[And speaking of women dressing how they want to dress, I present; The Great Toronto Slutwalk.]

Furthermore, while we're talking about women living within sexualized fantasies, there wasn't exactly a huge uproar over Black Swan, which also depicts a mentally unstable, fetishized woman wearing revealing outfits. (How many times can I use the word fetishized in one post? Let's find out!) Now, this was very possibly due to the fact that Black Swan is a better made film. But there are a lot of similarities. Nina is objectified by her choreographer, who also demeans her sexually, which is pretty similar to the Sucker Punch girls in the brothel.

In fact, there have been a lot of comparisons in attempt to rank just where Sucker Punch falls on the empowerment-objectification scale. "But this isn't sex workers fighting for their turf in 'Sin City.'"(Cinematical) I'm sorry, what? We're using Sin City as an example of empowered women? Because did you see Jessica Alba in that? [For the record, I enjoy many parts of Sin City, but Frank Miller is practically misogyny defined.]

I want to address one criticism in particular I find confusing (from Cinematical); "It's ridiculous to think that either girl would fantasize herself as a sexpot asskicker once imprisoned and forced into prostitution. We should not project any personal desires of being an all-out sexy tough girl on these characters,... both because it's a problematic desire for sex trade victims and because it makes no sense for the environment of the film."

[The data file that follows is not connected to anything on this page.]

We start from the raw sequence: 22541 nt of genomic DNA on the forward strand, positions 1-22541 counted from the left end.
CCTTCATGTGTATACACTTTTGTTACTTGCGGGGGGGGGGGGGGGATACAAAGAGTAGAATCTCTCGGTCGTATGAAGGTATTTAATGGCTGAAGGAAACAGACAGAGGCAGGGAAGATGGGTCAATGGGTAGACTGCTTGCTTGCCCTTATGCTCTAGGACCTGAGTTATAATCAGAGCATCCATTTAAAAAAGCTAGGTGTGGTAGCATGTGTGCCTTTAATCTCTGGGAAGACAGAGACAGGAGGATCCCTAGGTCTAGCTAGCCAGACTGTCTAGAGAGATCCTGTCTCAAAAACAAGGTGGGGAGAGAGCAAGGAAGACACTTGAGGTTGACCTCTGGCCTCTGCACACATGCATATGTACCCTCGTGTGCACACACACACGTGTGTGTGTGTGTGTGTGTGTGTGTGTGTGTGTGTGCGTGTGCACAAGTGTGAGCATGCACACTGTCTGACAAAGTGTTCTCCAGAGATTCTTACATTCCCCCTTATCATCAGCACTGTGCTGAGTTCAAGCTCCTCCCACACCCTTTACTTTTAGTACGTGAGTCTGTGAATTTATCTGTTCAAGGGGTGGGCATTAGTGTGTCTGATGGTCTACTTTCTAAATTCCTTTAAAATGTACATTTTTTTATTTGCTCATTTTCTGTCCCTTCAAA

What? First of all, it's clearly a fantasy film. This is not a historical depiction of the 1950s. And just because these girls didn't have Wonder Woman on tv doesn't mean that they couldn't fantasize being sexy ass-kickers. They're fantasizing about alternate planets and orcs and nazi zombies. I think sexy matrix ninja falls well within the scope of their imaginations. As for the desires of sex trade victims... I don't think this is a documentary about what women forced into prostitution think about while turning tricks. Or (as io9 puts it); "Action movies spring from the imaginations of enslaved, mentally unstable prostitutes." The fact is, the girls aren't dancing. They aren't actually prostitutes. They're in a mental institution. It just feels as degrading and imprisoning as sex work, which Babydoll imagines her incarceration to be.

Now, we can say that it is problematic that Zack Snyder decided to go with a brothel setting for most of the film rather than an institution because it looked prettier/sexier on film. (It certainly didn't help the clarity of the story.) Because Snyder spends the majority of the film using the brothel as the "real" world Babydoll returns to from her fantasies, I think a lot of reviewers became confused and reviewed it as if Babydoll actually were forced into prostitution.

But I think that denigrating the outfits the girls imagine themselves in their fantasy worlds is also problematic. It smacks of women who dismiss other women for having what they consider to be degrading sexual fantasies (usually any sort of fantasy that involves submission). The conceit of the story is this; Babydoll feels powerless and victimized. Her way of fighting back is to imagine herself as an epic heroine. If dressing herself, in her fantasy, in a schoolgirl outfit helps her feel empowered, who are we to knock it?